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The Dukkha You Know

The Dukkha we know is a take on the idiom for the Devil we know, rather than chance the one we don’t know. Mara as the carrier of Dukkha would help the point. In this way we are saying you can’t trust the devil (as far you can throw it) our awareness of the moment finds Dukkha in the personal realm of samsara in Hojo Michael Elliston’s graphic Ascending Zen Mountain (2011).

As we ascend we must adjust our older ways of seeing from one plane to another. Our entire existence changes, we exchange one Dukkha for another. Imagine this as life mountain up one slope as gaining experience from birth and the other descending bringing it back down parinirvana.

Dukkha, (Pāli: “sorrow,” “suffering”) , Sanskrit, in Buddhist thought, the true nature of all existence. Much Buddhist doctrine is based on the fact of suffering; its reality, cause, and means of suppression formed the subject of the Buddha’s first sermon (see Four Noble Truths). Recognition of the fact of suffering as one of three basic characteristics of existence—along with impermanence (anichcha) and the absence of a self (anatta)—constitutes the “right knowledge.” Three types of suffering are distinguished: they result, respectively, from pain, such as old age, sickness, and death; from pleasure changing to pain; and from the fact that, because of impermanence, beings are susceptible to pain in the next moment.

Dogen offers in One Bright Pearl:

All the universe is the unceasing process of pursuing things and making them the self, pursuing the self and making it things. The utterance "separated” in response to [a monk’s] "when sensations arise one is separated from wisdom,” is a turning of the head or a changing of the face, a laying open of things and a seizing of opportunity, because of the pursuing of things and making them the self the universe in its entirety is unceasing. And because its own nature is prior to such activity, it is beyond grasp even through the essence of the activity.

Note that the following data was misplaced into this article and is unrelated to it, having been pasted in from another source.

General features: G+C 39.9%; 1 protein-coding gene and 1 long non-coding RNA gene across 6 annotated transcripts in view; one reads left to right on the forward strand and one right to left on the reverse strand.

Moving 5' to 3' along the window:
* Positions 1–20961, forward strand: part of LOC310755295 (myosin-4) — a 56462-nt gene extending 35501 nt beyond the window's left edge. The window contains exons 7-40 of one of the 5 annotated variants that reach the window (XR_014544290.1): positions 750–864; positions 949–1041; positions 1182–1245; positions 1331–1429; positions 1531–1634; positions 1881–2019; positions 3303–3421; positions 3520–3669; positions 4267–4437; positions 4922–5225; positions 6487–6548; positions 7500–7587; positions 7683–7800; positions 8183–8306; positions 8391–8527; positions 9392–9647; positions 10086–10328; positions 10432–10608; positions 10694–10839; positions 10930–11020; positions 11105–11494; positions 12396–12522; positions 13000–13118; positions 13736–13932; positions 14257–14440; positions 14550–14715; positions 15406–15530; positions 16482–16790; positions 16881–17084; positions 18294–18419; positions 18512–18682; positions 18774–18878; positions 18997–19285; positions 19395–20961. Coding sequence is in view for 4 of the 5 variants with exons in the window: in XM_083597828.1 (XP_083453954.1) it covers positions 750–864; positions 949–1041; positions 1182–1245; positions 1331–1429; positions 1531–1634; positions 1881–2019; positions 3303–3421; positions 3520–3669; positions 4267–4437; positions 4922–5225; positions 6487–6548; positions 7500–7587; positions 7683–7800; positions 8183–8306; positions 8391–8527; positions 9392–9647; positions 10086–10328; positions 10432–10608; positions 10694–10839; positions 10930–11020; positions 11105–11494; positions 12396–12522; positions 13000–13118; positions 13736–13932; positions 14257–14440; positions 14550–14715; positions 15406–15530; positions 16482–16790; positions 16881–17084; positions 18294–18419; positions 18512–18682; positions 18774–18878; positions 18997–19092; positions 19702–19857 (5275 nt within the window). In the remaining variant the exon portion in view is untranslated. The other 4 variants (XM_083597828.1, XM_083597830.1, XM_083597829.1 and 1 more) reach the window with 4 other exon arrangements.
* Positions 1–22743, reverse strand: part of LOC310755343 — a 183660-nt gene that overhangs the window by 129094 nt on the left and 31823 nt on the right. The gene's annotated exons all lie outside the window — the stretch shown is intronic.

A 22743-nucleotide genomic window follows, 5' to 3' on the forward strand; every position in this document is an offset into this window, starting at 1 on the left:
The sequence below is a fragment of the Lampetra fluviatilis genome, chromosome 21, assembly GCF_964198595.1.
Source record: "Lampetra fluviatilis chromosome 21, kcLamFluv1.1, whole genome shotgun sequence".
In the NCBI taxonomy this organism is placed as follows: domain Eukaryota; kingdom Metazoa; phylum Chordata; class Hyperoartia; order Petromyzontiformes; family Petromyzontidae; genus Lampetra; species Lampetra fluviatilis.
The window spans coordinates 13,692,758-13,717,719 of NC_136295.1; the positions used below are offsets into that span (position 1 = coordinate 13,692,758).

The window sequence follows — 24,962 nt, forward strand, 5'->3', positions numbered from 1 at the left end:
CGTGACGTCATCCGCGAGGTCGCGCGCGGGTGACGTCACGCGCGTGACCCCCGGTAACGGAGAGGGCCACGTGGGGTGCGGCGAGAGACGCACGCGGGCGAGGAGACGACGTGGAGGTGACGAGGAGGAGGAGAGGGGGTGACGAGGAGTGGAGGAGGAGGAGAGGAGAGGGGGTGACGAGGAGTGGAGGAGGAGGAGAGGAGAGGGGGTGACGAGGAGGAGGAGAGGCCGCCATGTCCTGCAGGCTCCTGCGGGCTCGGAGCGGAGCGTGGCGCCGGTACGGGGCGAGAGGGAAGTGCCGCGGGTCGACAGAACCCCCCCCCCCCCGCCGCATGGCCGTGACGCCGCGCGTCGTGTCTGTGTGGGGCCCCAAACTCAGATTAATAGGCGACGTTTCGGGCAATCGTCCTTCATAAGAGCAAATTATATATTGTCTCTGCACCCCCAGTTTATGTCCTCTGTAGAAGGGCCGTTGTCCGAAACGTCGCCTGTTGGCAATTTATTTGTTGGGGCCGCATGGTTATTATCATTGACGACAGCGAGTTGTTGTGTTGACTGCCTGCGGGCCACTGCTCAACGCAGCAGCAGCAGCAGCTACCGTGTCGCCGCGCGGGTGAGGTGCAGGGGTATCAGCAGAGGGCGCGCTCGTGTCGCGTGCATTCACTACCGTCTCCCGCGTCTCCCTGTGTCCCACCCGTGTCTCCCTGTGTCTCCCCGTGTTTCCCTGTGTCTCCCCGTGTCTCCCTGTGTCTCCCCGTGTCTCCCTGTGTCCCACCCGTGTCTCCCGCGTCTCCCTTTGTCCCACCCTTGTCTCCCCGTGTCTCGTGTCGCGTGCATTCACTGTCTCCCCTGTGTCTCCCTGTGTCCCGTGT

One bright pearl is able to express Reality without naming it, and we can recognize this pearl as its name. One bright pearl communicates directly through all time; being through all the past unexhausted, it arrives through all the present. While there is a body now, a mind now, they are the bright pearl. That stalk of grass, this tree, is not a stalk of grass, is not a tree; the mountains and rivers of this world are not the mountains and rivers of this world. They are the bright pearl.

We therefore in the process of life may climb Zen Mountain and bring "IT" back with us in understanding. This understanding is thorough as we live the “Great Meaning of Life and Death.” However, our devils change as do our forms of Dukkha.

Somewhere along the path we experience that all Dharma is teaching (us) and we are becoming less ignorant, hence everything changes and therefore we can no longer sustain the nonsensical awareness that “I”am always the same. I am always so or “Inmo,” but this is thus (moment) while of our true nature as humans is “Anichcha+Annanta+Dukkha.”

What if our experiences point to the process of on-going adjustments as our true-being? What if one of these adjustments is reconfiguration of the next movement, and this process-continuation affords prajna paramita? And, this removes the self-imposed pain of not knowing when to hold them, when to let go, when to walk away or when to run.

The Devil we know changes as does the angel we know and the Four Noble Truths refer to the understanding of Buddha Nature…if we practice the principles in all our affairs. Dukkha and Devils, Sukkha and Angels come in all guises

October 31, 2023 at the First Congregational Church of Falmouth, MA at 7:00 PM/ET

Password: FSZS

108 Bows


Unshin Sangaku Dan Joslyn-sensei

Founder and Guiding Teacher

Falmouth Soto Zen Sangha


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